During my time at university, I became more and more passionate about running, and more concerned with getting faster.  Triathlon really entered my life when a good friend became involved with the BYU triathlon club and encouraged me to get involved.  In the Fall of 2009 I participated in my first reverse super-sprint triathlon wearing an old swim suit, cotton shorts, and using all borrowed bike gear.  I think I made the top 5 or so, which was better than I was expecting.  I loved the fun of triathlon and combining the swim, bike, and run, but there was just one problem – I didn’t have a bike, and while paying for all my own schooling, I wasn’t too keen on dropping a chunk of cash on a bike just yet.

Proof of my first triathlon! My race face has not changed much :).
Proof of my first triathlon! My race face has not changed much :).

All my hard work in school and in the accounting program at BYU started paying off (literally) when I got an internship with Ernst & Young (EY) in Salt Lake City.  I interned there from January-April of 2010, and got paid “real” money.  Once my internship was over, I went back to my budget spreadsheet and made some calculations to see if I could afford a bike AND pay my last year of graduate tuition.  The spreadsheet never lies, so after seeing that the numbers would work, I went immediately to a local triathlon store and spent the afternoon (seriously, HOURS) there getting everything I would need for triathlon.  Wetsuit, helmet, bike shoes, road bike, tri shorts, the WORKS. Walking out of the bike shop, I felt so excited about all the biking and triathlon I would now be able to freely do.  I participated in 2-3 local triathlons a year from that time on, and I was always able to do pretty well considering my level of experience and no coaching whatsoever.  I would swim just enough to know I would be able to finish the swim, and went heavy on all my cycling and running.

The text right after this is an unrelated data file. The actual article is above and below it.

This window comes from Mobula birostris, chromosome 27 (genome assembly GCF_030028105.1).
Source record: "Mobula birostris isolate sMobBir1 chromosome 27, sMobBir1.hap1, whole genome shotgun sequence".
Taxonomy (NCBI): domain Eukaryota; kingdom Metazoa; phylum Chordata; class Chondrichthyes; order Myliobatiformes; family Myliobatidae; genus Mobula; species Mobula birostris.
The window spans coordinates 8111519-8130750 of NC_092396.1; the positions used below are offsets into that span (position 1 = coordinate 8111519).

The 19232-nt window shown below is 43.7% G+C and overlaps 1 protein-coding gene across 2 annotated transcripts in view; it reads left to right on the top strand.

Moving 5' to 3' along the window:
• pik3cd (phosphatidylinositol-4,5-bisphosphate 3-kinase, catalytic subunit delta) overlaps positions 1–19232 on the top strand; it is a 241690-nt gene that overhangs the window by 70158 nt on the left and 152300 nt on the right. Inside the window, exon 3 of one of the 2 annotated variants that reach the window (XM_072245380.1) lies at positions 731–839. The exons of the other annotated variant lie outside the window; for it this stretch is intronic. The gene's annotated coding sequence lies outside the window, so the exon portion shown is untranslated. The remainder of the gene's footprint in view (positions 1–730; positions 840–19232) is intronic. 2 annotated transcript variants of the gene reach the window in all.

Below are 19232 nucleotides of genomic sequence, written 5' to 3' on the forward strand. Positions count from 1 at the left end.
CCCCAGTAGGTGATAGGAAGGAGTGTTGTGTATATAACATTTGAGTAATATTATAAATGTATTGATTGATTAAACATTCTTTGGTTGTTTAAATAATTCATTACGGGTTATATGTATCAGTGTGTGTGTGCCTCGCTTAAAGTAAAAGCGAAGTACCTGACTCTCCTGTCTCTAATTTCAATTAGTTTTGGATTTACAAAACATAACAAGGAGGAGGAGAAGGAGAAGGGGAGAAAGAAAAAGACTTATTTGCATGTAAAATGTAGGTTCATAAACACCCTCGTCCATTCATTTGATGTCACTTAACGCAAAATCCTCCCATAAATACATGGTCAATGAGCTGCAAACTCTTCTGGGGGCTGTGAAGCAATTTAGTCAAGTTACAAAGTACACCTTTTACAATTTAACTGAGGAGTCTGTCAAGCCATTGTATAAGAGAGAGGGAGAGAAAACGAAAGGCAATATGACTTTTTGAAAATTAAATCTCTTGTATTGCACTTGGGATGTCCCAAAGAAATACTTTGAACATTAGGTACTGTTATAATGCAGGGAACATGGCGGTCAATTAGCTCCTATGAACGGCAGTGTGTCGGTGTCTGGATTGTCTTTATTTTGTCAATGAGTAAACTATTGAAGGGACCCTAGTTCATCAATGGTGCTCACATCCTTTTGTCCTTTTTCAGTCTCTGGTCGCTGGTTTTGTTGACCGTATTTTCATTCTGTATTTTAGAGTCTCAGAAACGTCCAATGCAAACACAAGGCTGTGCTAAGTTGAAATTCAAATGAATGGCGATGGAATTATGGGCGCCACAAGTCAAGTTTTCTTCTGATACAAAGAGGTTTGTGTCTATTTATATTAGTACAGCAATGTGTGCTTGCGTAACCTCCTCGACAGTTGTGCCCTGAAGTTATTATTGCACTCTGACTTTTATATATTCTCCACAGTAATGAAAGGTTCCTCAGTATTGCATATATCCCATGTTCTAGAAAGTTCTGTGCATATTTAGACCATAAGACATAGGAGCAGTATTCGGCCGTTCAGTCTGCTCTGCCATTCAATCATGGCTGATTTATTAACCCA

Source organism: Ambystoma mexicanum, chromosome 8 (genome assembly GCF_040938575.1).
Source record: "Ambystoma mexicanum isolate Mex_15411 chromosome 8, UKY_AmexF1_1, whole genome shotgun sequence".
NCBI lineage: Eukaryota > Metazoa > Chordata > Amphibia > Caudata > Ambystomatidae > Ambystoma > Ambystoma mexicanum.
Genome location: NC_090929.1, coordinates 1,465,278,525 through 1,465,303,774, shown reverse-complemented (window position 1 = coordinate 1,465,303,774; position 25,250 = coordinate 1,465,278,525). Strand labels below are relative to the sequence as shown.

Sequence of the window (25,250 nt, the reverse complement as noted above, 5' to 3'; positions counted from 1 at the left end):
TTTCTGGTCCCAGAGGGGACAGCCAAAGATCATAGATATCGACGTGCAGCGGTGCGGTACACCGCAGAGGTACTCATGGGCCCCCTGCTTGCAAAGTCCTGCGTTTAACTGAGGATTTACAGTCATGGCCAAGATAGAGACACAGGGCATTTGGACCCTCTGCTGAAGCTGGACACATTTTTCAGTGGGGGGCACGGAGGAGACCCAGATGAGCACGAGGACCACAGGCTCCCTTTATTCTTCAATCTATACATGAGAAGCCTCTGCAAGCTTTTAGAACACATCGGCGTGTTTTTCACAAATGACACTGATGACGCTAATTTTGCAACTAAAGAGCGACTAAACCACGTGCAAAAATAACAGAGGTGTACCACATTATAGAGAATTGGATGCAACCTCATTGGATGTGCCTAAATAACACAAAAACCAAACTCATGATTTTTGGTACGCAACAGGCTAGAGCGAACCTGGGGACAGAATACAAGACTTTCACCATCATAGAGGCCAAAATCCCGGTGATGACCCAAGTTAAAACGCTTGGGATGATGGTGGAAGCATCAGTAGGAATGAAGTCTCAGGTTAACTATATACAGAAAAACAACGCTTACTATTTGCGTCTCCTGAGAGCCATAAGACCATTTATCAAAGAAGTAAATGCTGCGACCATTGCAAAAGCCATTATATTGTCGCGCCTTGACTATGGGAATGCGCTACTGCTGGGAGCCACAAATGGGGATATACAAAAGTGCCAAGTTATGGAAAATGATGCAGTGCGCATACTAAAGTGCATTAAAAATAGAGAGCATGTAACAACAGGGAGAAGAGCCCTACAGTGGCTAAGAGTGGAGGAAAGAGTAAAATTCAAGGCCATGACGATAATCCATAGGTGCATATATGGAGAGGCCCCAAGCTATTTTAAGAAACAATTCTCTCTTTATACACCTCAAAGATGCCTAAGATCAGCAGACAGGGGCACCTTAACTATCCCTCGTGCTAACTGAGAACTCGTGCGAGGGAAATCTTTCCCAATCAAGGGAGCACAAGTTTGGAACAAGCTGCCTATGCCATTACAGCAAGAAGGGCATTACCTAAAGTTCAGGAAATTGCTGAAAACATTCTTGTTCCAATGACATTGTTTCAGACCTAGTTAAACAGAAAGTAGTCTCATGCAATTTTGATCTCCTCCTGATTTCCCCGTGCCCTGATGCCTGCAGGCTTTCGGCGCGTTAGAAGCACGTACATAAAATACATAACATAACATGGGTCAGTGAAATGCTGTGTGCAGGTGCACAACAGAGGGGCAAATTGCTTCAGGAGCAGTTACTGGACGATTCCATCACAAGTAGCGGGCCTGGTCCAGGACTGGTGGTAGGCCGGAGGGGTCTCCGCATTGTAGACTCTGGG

Running during one of my newbie triathlons.
Running during one of my newbie triathlons.

Cycling became one of my favorite things to do, along with running.  There weren’t any girls who I knew at the time who could ride hard enough for my liking, so I found several guys who would invite me to ride along. Being the competitive person that I am, I would try my hardest to beat as many of them to the top of whatever canyon we were climbing that day.  It guaranteed a good workout, and I loved every ride. Climbing the canyons in Utah quickly became my sanctuary – I love the feeling of being away from things and covering so much ground with my own physical power, not to mention the gorgeous scenery Utah offers in the mountains.

This was taken while riding up Millcreek Canyon - a canyon favorite! Pictured is my first ever road bike.
This was taken while riding up Millcreek Canyon – a canyon favorite! Pictured is my first ever road bike.